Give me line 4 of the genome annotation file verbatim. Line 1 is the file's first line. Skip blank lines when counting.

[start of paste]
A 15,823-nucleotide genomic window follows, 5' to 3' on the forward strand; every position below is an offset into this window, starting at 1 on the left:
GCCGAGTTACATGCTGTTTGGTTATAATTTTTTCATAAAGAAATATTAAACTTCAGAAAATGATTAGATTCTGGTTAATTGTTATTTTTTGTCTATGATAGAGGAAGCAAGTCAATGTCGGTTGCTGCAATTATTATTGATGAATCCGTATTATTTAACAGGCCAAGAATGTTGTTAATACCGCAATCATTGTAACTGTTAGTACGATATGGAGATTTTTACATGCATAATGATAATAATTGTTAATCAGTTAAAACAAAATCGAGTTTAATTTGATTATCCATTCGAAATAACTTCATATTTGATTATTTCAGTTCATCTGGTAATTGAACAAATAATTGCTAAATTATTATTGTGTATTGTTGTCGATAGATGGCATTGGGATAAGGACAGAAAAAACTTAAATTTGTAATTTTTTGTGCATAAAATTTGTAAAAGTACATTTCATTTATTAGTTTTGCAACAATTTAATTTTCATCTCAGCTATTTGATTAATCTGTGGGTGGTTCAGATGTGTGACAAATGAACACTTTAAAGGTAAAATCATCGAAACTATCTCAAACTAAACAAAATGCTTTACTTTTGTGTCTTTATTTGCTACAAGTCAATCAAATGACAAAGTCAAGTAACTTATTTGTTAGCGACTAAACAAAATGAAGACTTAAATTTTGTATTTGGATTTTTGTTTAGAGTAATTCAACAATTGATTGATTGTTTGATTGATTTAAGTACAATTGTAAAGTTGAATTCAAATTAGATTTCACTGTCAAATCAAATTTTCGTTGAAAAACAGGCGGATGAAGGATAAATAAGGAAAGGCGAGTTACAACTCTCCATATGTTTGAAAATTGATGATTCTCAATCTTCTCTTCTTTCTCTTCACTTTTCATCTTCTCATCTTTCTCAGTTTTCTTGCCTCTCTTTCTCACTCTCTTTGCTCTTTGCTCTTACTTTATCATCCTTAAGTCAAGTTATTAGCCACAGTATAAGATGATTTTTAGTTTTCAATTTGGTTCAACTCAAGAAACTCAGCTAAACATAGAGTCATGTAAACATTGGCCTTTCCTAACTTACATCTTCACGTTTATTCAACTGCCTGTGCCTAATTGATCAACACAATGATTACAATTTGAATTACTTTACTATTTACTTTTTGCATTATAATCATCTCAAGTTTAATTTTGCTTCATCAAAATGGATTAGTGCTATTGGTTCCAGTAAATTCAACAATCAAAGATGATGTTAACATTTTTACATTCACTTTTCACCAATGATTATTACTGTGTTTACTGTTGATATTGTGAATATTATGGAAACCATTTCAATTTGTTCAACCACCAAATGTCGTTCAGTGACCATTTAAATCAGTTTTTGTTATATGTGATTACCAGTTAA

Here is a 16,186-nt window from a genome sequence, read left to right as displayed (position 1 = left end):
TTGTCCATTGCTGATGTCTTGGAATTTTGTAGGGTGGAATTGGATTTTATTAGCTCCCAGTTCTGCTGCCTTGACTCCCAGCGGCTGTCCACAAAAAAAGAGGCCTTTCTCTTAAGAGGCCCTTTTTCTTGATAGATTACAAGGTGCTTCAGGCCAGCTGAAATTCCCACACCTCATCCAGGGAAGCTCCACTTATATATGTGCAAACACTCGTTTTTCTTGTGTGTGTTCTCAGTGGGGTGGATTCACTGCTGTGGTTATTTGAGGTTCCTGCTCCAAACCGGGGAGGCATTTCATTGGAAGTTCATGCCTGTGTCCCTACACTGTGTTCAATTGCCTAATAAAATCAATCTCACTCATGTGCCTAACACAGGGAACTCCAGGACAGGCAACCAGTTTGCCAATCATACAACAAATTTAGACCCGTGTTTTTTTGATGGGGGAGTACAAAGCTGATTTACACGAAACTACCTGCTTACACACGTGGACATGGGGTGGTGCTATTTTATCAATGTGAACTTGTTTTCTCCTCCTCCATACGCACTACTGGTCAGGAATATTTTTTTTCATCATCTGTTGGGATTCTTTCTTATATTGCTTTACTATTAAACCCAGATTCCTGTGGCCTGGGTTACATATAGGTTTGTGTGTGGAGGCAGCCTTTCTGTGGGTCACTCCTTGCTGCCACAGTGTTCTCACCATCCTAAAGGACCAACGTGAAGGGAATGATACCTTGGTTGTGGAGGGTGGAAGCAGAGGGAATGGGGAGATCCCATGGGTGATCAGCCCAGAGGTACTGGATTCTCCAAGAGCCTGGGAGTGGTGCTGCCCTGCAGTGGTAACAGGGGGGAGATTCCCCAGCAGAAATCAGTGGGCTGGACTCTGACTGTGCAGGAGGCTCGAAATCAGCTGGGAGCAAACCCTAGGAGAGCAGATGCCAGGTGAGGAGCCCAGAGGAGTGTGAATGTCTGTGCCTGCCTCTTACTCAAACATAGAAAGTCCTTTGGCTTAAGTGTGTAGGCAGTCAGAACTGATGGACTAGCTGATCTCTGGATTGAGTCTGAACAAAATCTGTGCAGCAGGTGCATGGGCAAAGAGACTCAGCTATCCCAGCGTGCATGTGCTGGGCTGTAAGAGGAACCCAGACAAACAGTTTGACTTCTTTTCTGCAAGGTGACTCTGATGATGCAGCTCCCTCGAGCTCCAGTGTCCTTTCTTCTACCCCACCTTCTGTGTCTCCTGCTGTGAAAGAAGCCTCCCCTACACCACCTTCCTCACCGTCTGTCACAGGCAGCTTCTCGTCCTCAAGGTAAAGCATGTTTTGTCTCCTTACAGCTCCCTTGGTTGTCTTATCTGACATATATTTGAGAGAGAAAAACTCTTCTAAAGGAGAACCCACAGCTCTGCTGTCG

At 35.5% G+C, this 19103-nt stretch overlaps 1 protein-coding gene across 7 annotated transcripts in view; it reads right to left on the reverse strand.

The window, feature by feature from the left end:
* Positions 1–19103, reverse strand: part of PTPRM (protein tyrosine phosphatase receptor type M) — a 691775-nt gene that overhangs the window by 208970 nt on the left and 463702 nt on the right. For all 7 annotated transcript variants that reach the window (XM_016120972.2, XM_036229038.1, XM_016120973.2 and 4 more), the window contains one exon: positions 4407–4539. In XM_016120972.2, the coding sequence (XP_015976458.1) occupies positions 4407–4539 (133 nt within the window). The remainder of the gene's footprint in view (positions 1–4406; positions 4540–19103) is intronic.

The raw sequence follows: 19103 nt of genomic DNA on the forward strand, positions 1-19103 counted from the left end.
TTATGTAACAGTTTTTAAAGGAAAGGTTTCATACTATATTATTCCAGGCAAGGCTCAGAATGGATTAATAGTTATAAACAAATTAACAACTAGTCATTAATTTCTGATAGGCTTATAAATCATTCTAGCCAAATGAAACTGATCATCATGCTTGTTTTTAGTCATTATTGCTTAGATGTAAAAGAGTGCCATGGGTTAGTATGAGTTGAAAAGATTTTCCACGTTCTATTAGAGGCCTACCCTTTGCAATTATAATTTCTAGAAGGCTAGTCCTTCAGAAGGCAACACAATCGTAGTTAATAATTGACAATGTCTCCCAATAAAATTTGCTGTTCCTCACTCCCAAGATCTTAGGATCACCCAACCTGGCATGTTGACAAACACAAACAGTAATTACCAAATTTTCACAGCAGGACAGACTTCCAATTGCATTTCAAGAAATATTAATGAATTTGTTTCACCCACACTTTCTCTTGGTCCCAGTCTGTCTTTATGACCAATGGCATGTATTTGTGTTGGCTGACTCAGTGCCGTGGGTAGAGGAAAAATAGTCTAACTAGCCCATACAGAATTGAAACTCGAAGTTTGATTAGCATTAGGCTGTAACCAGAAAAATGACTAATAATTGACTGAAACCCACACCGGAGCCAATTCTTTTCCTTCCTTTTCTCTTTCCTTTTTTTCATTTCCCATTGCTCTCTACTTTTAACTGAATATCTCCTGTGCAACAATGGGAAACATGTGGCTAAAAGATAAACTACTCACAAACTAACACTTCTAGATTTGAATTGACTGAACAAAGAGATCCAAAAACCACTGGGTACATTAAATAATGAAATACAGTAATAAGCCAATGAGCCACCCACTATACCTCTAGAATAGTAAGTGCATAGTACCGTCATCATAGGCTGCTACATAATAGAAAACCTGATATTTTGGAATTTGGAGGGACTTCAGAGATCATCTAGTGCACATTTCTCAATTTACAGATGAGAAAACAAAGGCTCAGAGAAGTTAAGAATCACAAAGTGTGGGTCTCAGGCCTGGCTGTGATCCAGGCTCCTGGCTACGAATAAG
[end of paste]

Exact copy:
TTGTCCATTGCTGATGTCTTGGAATTTTGTAGGGTGGAATTGGATTTTATTAGCTCCCAGTTCTGCTGCCTTGACTCCCAGCGGCTGTCCACAAAAAAAGAGGCCTTTCTCTTAAGAGGCCCTTTTTCTTGATAGATTACAAGGTGCTTCAGGCCAGCTGAAATTCCCACACCTCATCCAGGGAAGCTCCACTTATATATGTGCAAACACTCGTTTTTCTTGTGTGTGTTCTCAGTGGGGTGGATTCACTGCTGTGGTTATTTGAGGTTCCTGCTCCAAACCGGGGAGGCATTTCATTGGAAGTTCATGCCTGTGTCCCTACACTGTGTTCAATTGCCTAATAAAATCAATCTCACTCATGTGCCTAACACAGGGAACTCCAGGACAGGCAACCAGTTTGCCAATCATACAACAAATTTAGACCCGTGTTTTTTTGATGGGGGAGTACAAAGCTGATTTACACGAAACTACCTGCTTACACACGTGGACATGGGGTGGTGCTATTTTATCAATGTGAACTTGTTTTCTCCTCCTCCATACGCACTACTGGTCAGGAATATTTTTTTTCATCATCTGTTGGGATTCTTTCTTATATTGCTTTACTATTAAACCCAGATTCCTGTGGCCTGGGTTACATATAGGTTTGTGTGTGGAGGCAGCCTTTCTGTGGGTCACTCCTTGCTGCCACAGTGTTCTCACCATCCTAAAGGACCAACGTGAAGGGAATGATACCTTGGTTGTGGAGGGTGGAAGCAGAGGGAATGGGGAGATCCCATGGGTGATCAGCCCAGAGGTACTGGATTCTCCAAGAGCCTGGGAGTGGTGCTGCCCTGCAGTGGTAACAGGGGGGAGATTCCCCAGCAGAAATCAGTGGGCTGGACTCTGACTGTGCAGGAGGCTCGAAATCAGCTGGGAGCAAACCCTAGGAGAGCAGATGCCAGGTGAGGAGCCCAGAGGAGTGTGAATGTCTGTGCCTGCCTCTTACTCAAACATAGAAAGTCCTTTGGCTTAAGTGTGTAGGCAGTCAGAACTGATGGACTAGCTGATCTCTGGATTGAGTCTGAACAAAATCTGTGCAGCAGGTGCATGGGCAAAGAGACTCAGCTATCCCAGCGTGCATGTGCTGGGCTGTAAGAGGAACCCAGACAAACAGTTTGACTTCTTTTCTGCAAGGTGACTCTGATGATGCAGCTCCCTCGAGCTCCAGTGTCCTTTCTTCTACCCCACCTTCTGTGTCTCCTGCTGTGAAAGAAGCCTCCCCTACACCACCTTCCTCACCGTCTGTCACAGGCAGCTTCTCGTCCTCAAGGTAAAGCATGTTTTGTCTCCTTACAGCTCCCTTGGTTGTCTTATCTGACATATATTTGAGAGAGAAAAACTCTTCTAAAGGAGAACCCACAGCTCTGCTGTCG